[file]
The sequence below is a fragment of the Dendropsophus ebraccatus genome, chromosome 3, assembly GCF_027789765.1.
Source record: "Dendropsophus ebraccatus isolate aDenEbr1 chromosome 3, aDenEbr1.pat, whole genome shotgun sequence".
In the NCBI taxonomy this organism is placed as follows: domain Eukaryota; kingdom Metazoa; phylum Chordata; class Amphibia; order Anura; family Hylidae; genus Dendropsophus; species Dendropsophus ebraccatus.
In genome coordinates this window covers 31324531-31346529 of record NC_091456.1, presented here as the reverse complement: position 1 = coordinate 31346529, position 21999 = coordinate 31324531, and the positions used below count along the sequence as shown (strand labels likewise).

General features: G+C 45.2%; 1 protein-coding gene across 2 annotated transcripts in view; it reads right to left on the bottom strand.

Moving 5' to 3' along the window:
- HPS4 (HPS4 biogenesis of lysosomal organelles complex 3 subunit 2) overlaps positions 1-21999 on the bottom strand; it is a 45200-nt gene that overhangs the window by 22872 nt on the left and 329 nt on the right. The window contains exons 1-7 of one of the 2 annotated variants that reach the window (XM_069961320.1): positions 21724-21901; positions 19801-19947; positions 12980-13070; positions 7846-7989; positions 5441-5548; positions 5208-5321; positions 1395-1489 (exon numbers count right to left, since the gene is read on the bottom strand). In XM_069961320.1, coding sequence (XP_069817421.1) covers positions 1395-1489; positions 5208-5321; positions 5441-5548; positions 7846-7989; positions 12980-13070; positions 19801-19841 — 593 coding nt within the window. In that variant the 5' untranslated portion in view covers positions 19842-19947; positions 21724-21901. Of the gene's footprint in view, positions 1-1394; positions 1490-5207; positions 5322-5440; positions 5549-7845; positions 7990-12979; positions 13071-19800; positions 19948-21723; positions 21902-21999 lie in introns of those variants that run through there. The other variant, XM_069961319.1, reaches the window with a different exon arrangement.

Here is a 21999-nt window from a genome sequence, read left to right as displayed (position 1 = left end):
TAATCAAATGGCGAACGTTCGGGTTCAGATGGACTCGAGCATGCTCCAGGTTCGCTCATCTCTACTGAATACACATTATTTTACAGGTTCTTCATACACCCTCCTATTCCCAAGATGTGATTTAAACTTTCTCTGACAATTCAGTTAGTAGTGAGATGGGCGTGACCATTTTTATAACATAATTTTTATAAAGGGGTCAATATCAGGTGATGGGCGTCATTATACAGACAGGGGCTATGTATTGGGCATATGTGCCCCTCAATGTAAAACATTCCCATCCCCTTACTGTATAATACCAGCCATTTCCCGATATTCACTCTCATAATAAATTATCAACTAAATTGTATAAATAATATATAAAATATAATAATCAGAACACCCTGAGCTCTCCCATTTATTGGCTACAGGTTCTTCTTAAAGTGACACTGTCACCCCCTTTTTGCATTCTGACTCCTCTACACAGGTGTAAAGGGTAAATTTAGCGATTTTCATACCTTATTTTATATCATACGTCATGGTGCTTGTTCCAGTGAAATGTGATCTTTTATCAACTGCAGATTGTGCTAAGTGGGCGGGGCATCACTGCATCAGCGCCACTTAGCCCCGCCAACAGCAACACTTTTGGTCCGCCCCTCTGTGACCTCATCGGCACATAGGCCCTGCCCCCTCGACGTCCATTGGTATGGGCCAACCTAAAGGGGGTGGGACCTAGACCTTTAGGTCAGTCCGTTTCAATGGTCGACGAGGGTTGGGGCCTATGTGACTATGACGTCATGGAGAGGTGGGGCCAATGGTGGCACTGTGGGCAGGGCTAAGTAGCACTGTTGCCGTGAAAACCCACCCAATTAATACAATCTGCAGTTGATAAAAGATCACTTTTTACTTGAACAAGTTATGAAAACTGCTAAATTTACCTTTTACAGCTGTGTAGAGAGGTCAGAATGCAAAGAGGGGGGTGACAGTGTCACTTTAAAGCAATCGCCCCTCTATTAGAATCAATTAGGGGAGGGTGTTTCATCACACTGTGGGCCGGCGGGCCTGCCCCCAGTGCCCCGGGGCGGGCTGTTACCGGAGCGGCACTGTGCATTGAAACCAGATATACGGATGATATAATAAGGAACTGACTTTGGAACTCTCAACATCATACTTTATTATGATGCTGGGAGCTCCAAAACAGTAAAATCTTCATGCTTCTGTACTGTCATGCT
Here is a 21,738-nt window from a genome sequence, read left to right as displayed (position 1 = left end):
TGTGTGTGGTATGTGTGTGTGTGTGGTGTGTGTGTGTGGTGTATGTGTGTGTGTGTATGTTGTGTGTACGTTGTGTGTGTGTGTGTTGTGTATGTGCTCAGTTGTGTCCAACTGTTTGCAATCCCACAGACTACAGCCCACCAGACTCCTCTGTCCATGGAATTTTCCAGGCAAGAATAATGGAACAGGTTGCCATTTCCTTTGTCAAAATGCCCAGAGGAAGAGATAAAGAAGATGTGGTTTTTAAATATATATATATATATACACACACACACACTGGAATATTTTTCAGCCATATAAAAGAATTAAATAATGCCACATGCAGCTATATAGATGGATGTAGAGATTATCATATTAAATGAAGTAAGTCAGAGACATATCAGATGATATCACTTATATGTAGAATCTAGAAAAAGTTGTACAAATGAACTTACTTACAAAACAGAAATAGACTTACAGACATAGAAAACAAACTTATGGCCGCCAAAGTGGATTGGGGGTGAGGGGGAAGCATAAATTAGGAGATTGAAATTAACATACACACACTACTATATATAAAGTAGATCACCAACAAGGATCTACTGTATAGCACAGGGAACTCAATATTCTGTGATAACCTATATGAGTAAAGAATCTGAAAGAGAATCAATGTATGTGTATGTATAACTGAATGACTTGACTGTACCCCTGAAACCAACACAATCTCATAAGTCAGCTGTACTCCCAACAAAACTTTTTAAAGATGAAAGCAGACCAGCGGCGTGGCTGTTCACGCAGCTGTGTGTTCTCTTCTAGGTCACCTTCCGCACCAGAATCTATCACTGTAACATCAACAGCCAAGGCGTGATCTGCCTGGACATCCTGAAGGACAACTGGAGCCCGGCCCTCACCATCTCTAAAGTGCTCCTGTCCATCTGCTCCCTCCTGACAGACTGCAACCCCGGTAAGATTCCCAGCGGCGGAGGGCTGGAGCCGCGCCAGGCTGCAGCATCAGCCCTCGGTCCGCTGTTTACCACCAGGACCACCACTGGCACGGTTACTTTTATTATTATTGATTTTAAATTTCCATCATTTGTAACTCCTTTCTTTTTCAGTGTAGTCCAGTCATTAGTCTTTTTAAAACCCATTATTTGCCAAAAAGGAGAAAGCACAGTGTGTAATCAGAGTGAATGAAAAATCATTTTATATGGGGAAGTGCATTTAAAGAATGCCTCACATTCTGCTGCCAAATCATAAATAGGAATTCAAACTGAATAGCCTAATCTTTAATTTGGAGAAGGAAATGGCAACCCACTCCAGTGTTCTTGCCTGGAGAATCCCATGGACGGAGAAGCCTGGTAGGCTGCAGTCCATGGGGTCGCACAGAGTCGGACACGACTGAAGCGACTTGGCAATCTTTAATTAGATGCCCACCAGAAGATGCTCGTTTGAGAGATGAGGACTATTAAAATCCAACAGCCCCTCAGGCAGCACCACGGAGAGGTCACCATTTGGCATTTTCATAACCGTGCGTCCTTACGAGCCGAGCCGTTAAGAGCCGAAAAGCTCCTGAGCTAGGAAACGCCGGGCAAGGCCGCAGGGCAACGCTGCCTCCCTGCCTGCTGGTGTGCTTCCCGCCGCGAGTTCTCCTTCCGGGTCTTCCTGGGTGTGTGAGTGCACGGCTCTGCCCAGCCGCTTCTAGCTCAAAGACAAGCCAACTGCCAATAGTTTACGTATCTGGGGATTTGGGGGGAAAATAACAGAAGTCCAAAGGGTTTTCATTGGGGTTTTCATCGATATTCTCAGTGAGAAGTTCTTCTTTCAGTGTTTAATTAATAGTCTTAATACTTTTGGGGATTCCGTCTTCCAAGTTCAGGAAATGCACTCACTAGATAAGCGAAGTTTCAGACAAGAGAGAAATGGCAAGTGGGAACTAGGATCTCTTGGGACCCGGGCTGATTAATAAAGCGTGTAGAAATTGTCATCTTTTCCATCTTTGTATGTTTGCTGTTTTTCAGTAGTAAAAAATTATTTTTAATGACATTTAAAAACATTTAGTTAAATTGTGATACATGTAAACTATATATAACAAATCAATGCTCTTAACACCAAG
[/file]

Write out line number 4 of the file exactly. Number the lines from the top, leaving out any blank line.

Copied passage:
In genome coordinates this window covers 31324531-31346529 of record NC_091456.1, presented here as the reverse complement: position 1 = coordinate 31346529, position 21999 = coordinate 31324531, and the positions used below count along the sequence as shown (strand labels likewise).